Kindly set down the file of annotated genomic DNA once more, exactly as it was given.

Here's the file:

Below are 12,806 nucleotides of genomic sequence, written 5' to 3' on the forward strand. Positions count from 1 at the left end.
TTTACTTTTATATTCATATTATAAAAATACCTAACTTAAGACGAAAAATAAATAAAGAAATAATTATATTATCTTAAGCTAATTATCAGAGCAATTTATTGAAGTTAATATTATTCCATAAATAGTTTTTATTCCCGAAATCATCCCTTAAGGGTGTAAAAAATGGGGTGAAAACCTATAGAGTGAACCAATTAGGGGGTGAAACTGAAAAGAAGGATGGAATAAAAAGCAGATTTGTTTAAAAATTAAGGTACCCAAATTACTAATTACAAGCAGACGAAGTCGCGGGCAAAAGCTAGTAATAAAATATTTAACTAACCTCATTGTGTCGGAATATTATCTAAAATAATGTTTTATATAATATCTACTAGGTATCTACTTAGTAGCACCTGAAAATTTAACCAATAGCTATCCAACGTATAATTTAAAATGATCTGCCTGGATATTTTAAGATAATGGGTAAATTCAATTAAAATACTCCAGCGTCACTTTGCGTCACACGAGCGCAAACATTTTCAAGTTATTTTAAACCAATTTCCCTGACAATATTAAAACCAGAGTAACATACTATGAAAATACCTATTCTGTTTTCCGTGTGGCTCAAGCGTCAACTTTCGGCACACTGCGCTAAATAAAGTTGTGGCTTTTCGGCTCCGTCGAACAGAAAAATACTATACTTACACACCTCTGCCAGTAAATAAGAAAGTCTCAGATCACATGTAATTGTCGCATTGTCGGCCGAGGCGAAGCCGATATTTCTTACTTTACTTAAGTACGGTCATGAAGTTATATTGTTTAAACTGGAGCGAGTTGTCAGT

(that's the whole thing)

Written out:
Below are 12,806 nucleotides of genomic sequence, written 5' to 3' on the forward strand. Positions count from 1 at the left end.
TTTACTTTTATATTCATATTATAAAAATACCTAACTTAAGACGAAAAATAAATAAAGAAATAATTATATTATCTTAAGCTAATTATCAGAGCAATTTATTGAAGTTAATATTATTCCATAAATAGTTTTTATTCCCGAAATCATCCCTTAAGGGTGTAAAAAATGGGGTGAAAACCTATAGAGTGAACCAATTAGGGGGTGAAACTGAAAAGAAGGATGGAATAAAAAGCAGATTTGTTTAAAAATTAAGGTACCCAAATTACTAATTACAAGCAGACGAAGTCGCGGGCAAAAGCTAGTAATAAAATATTTAACTAACCTCATTGTGTCGGAATATTATCTAAAATAATGTTTTATATAATATCTACTAGGTATCTACTTAGTAGCACCTGAAAATTTAACCAATAGCTATCCAACGTATAATTTAAAATGATCTGCCTGGATATTTTAAGATAATGGGTAAATTCAATTAAAATACTCCAGCGTCACTTTGCGTCACACGAGCGCAAACATTTTCAAGTTATTTTAAACCAATTTCCCTGACAATATTAAAACCAGAGTAACATACTATGAAAATACCTATTCTGTTTTCCGTGTGGCTCAAGCGTCAACTTTCGGCACACTGCGCTAAATAAAGTTGTGGCTTTTCGGCTCCGTCGAACAGAAAAATACTATACTTACACACCTCTGCCAGTAAATAAGAAAGTCTCAGATCACATGTAATTGTCGCATTGTCGGCCGAGGCGAAGCCGATATTTCTTACTTTACTTAAGTACGGTCATGAAGTTATATTGTTTAAACTGGAGCGAGTTGTCAGT